NASA spots giant, fast-growing sunspot that could lead to big solar flares

NASA’s Solar Dynamics Observatory is also celebrating three-years of Sun watching

NASA's sun-watching telescope, the Solar Dynamics Observatory, this week spotted and watched a giant sunspot -- over six Earth diameters across-- form in under 48 hours.

According to NASA the spot quickly evolved into what's called a delta region, in which the lighter areas around the sunspot, called penumbra, exhibit magnetic fields that point in the opposite direction of those fields in the center, dark area. This is a fairly unstable activity that scientists know can lead to eruptions of radiation or solar flares.

[RELATED: Solar flares tear off tons of moon, Mars surface]

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NASA defines a solar flare as "an intense burst of radiation coming from the release of magnetic energy associated with sunspots. Flares are our solar system's largest explosive events. They are seen as bright areas on the sun and they can last from minutes to hours." Solar flares can spawn coronal mass ejections (CME) where billions of solar particles are blasted into space and can affect electronic systems in satellites and on Earth. 

NASA also notes that we are entering a period of increased solar activity known as a solar maximum. 

From NASA: "The sun goes through cycles of high and low activity that repeat approximately every 11 years. Solar minimum refers to the several Earth years when the number of sunspots is lowest; solar maximum occurs in the years when sunspots are most numerous. During solar maximum, activity on the sun and the possibility of space weather effects on our terrestrial environment is higher. The next solar maximum is expected in the 2013-2014 time frame."

NASA's SDO recently celebrated its third birthday in orbit. Launched on Feb. 11, 2010, SDO has sent back some pretty amazing,  almost surreal images of the Sun and has helped scientists better understand solar flares and all manner of new evidence to comprehend its impact on space weather.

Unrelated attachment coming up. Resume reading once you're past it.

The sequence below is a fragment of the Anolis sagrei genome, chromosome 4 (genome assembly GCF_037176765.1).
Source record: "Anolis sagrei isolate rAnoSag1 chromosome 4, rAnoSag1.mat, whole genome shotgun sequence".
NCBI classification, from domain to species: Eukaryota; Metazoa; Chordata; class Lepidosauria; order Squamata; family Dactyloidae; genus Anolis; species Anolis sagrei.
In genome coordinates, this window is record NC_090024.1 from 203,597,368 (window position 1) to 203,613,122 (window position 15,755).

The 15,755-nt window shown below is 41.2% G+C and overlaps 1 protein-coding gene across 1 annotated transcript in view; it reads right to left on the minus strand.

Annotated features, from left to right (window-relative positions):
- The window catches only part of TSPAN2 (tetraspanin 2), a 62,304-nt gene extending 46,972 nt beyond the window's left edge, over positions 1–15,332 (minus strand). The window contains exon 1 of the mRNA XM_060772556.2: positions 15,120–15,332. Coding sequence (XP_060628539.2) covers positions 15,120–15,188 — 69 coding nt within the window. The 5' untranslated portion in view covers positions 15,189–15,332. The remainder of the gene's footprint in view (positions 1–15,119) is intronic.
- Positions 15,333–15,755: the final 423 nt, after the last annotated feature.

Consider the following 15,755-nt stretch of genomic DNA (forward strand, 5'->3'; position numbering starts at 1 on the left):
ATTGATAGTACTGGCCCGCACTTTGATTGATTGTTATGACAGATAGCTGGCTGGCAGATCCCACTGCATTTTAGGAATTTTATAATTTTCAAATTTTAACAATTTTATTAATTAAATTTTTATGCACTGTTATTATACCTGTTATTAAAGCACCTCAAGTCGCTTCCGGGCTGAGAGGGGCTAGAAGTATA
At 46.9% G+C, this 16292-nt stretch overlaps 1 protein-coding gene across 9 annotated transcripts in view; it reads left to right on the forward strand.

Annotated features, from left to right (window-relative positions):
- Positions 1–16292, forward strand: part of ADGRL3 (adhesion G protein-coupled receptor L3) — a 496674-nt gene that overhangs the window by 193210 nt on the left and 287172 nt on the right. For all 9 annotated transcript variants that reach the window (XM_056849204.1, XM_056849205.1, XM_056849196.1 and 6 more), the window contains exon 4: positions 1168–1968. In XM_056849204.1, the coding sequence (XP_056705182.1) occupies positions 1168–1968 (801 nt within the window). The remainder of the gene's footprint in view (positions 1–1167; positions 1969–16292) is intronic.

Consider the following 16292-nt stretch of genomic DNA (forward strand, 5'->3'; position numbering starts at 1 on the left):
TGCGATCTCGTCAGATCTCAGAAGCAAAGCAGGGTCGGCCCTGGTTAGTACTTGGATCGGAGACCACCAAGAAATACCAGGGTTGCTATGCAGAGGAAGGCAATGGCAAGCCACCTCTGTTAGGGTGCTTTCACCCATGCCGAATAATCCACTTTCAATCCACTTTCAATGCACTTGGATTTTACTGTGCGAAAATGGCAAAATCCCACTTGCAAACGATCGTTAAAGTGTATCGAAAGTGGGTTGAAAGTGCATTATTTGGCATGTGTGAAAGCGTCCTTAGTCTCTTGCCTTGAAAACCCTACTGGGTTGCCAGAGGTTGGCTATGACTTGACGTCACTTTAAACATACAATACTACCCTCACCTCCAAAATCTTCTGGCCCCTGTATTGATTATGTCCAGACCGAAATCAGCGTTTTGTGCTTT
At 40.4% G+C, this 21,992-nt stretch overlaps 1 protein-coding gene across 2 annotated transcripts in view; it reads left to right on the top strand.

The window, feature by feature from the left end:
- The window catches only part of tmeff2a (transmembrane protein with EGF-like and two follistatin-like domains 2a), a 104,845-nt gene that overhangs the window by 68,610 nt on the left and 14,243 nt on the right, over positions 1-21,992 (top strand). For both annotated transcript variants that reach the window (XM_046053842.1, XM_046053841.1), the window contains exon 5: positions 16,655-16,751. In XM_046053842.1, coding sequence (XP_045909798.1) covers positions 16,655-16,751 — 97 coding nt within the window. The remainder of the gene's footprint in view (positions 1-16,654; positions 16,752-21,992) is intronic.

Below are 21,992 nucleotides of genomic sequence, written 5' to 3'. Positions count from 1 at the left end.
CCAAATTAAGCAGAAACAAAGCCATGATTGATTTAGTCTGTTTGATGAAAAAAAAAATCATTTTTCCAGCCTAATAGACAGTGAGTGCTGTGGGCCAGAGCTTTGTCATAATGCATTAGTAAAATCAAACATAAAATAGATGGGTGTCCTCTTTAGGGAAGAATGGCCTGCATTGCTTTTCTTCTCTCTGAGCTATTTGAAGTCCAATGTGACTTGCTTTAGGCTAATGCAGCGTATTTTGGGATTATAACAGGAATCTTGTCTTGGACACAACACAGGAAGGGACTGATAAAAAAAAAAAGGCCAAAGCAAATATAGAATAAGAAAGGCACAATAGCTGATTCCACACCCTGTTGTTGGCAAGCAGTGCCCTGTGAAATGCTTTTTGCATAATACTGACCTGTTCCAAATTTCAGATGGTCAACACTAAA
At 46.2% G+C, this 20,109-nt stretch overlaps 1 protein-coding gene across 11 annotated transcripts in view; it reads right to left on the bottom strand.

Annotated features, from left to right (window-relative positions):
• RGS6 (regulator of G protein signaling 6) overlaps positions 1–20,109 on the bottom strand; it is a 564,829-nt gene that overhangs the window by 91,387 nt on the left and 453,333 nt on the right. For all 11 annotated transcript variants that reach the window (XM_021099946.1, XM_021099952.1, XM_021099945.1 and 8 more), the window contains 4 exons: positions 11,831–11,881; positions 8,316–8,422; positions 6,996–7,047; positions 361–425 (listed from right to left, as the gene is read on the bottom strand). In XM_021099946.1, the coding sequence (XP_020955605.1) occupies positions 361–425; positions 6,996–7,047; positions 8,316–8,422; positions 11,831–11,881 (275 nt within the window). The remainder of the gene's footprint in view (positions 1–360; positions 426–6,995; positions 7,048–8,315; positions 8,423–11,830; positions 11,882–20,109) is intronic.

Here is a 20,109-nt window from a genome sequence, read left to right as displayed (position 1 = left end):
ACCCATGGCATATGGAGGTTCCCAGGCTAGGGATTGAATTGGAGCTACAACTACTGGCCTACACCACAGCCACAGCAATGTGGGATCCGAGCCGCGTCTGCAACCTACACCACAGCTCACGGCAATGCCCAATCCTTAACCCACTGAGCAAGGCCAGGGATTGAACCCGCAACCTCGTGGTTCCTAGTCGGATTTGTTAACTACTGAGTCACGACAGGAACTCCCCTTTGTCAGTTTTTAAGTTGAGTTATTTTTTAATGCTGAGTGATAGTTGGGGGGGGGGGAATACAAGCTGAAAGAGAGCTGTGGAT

The SDO has had some novel experiences as NASA calls them.  For example:

  • Over the last year scientists spent much time poring over data from comet observations. Comets that travel close to the sun - known as sun-grazers -- have long been observed as they move toward the sun, but the view was always obscured by the sun's bright light when the comets got too close. But SDO has now captured images of two comets as they passed close to the sun. In December 2011, Comet Lovejoy swept right through the sun's corona, with its long tail streaming behind it. SDO sent back pictures of the comet's long tail being buffeted by systems around the sun. Such comet tails move in response to the sun's otherwise invisible magnetic field, so they can also act as tracers of the complex magnetic field higher up in the corona, offering scientists a unique way of observing movement there. Observations of the comet's long trail of water vapor and the material its lost, as well as how it vaporizes in the intense radiation of the sun could also be used to study atomic material and their ratios in the corona.
  • On June 5, 2012 SDO captures Venus as it crossed in front of the sun, an occurrence that will not happen again for more than 100 years. SDO cameras trained on the transit to help calibrate its instruments and to learn more about Venus's atmosphere. Since the points at which Venus first touched and later left the sun are known down to minute detail, SDO could use this information to make sure its images are oriented to true solar north - calibrating its orientation to within a tenth of a pixel. Scientists also recorded how the sun's extreme ultraviolet light traveled through Venus's atmosphere in order to learn more about what elements exist around the planet, NASA stated.
  • The SDO's helioseismic and magnetic imager (HMI) instrument offers real time maps of magnetic fields of the surface of the sun, showing how strong they are and - for the first time ever -- in which direction they are pointing. NASA says since HMI is providing a type of data never before collected, and so it has opened up a whole new area of inquiry. Changing and realigning magnetic fields are at the heart of the sun's eruptions, so this too is a crucial set of data. Scientists have spent time over the last year to figure out how to best create visual maps from the data - as well as how to interpret them. The HMI images have been affectionately referred to as "hedgehog pictures" since they show spiky quill like lines pointing out of - or in toward - the sun, NASA stated.

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